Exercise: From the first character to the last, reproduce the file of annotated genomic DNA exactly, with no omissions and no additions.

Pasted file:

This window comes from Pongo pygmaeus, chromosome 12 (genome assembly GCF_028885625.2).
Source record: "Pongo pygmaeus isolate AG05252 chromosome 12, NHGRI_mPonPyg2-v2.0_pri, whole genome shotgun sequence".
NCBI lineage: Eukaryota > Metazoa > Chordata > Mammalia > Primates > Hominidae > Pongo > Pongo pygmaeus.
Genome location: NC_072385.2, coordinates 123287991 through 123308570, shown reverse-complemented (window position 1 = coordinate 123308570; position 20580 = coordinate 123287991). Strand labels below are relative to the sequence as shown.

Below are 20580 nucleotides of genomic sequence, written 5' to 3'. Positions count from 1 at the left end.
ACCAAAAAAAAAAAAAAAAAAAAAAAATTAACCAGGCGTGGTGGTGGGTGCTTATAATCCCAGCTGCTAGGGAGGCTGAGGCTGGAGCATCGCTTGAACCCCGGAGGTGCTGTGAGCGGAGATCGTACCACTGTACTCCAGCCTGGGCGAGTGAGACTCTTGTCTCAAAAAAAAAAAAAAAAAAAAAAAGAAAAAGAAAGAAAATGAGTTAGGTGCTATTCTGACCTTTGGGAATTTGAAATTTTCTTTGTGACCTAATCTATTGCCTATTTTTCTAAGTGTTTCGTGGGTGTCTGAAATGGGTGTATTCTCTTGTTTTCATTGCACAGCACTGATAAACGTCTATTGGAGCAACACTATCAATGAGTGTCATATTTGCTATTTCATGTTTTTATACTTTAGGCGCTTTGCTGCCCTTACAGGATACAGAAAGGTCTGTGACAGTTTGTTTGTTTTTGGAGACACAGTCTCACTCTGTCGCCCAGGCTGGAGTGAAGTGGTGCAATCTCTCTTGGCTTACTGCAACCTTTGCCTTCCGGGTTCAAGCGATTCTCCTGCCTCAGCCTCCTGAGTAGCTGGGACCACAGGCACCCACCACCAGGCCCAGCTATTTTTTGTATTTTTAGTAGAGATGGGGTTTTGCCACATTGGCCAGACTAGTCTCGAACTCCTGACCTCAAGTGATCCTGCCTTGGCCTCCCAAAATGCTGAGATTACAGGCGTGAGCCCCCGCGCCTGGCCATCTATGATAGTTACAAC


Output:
This window comes from Pongo pygmaeus, chromosome 12 (genome assembly GCF_028885625.2).
Source record: "Pongo pygmaeus isolate AG05252 chromosome 12, NHGRI_mPonPyg2-v2.0_pri, whole genome shotgun sequence".
NCBI lineage: Eukaryota > Metazoa > Chordata > Mammalia > Primates > Hominidae > Pongo > Pongo pygmaeus.
Genome location: NC_072385.2, coordinates 123287991 through 123308570, shown reverse-complemented (window position 1 = coordinate 123308570; position 20580 = coordinate 123287991). Strand labels below are relative to the sequence as shown.

Below are 20580 nucleotides of genomic sequence, written 5' to 3'. Positions count from 1 at the left end.
ACCAAAAAAAAAAAAAAAAAAAAAAAATTAACCAGGCGTGGTGGTGGGTGCTTATAATCCCAGCTGCTAGGGAGGCTGAGGCTGGAGCATCGCTTGAACCCCGGAGGTGCTGTGAGCGGAGATCGTACCACTGTACTCCAGCCTGGGCGAGTGAGACTCTTGTCTCAAAAAAAAAAAAAAAAAAAAAAAGAAAAAGAAAGAAAATGAGTTAGGTGCTATTCTGACCTTTGGGAATTTGAAATTTTCTTTGTGACCTAATCTATTGCCTATTTTTCTAAGTGTTTCGTGGGTGTCTGAAATGGGTGTATTCTCTTGTTTTCATTGCACAGCACTGATAAACGTCTATTGGAGCAACACTATCAATGAGTGTCATATTTGCTATTTCATGTTTTTATACTTTAGGCGCTTTGCTGCCCTTACAGGATACAGAAAGGTCTGTGACAGTTTGTTTGTTTTTGGAGACACAGTCTCACTCTGTCGCCCAGGCTGGAGTGAAGTGGTGCAATCTCTCTTGGCTTACTGCAACCTTTGCCTTCCGGGTTCAAGCGATTCTCCTGCCTCAGCCTCCTGAGTAGCTGGGACCACAGGCACCCACCACCAGGCCCAGCTATTTTTTGTATTTTTAGTAGAGATGGGGTTTTGCCACATTGGCCAGACTAGTCTCGAACTCCTGACCTCAAGTGATCCTGCCTTGGCCTCCCAAAATGCTGAGATTACAGGCGTGAGCCCCCGCGCCTGGCCATCTATGATAGTTACAAC